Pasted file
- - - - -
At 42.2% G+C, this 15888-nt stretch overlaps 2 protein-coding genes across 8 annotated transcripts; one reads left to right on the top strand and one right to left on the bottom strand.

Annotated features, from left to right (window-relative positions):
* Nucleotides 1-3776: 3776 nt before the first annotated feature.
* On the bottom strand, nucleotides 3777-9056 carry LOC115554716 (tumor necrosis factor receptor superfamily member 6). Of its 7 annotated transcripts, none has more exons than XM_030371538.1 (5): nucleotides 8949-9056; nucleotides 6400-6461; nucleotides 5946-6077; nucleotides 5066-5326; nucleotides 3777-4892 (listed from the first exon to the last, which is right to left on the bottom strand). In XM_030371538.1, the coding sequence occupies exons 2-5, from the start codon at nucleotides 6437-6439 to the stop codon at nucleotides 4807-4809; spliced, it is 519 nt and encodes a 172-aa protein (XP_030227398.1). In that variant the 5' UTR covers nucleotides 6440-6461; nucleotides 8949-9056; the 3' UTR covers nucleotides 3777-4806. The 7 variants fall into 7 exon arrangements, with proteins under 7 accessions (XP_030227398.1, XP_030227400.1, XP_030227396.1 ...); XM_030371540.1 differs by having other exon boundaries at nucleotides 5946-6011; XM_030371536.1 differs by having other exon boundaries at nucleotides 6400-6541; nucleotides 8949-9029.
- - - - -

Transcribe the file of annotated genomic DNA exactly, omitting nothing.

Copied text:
At 42.2% G+C, this 15888-nt stretch overlaps 2 protein-coding genes across 8 annotated transcripts; one reads left to right on the top strand and one right to left on the bottom strand.

Annotated features, from left to right (window-relative positions):
* Nucleotides 1-3776: 3776 nt before the first annotated feature.
* On the bottom strand, nucleotides 3777-9056 carry LOC115554716 (tumor necrosis factor receptor superfamily member 6). Of its 7 annotated transcripts, none has more exons than XM_030371538.1 (5): nucleotides 8949-9056; nucleotides 6400-6461; nucleotides 5946-6077; nucleotides 5066-5326; nucleotides 3777-4892 (listed from the first exon to the last, which is right to left on the bottom strand). In XM_030371538.1, the coding sequence occupies exons 2-5, from the start codon at nucleotides 6437-6439 to the stop codon at nucleotides 4807-4809; spliced, it is 519 nt and encodes a 172-aa protein (XP_030227398.1). In that variant the 5' UTR covers nucleotides 6440-6461; nucleotides 8949-9056; the 3' UTR covers nucleotides 3777-4806. The 7 variants fall into 7 exon arrangements, with proteins under 7 accessions (XP_030227398.1, XP_030227400.1, XP_030227396.1 ...); XM_030371540.1 differs by having other exon boundaries at nucleotides 5946-6011; XM_030371536.1 differs by having other exon boundaries at nucleotides 6400-6541; nucleotides 8949-9029.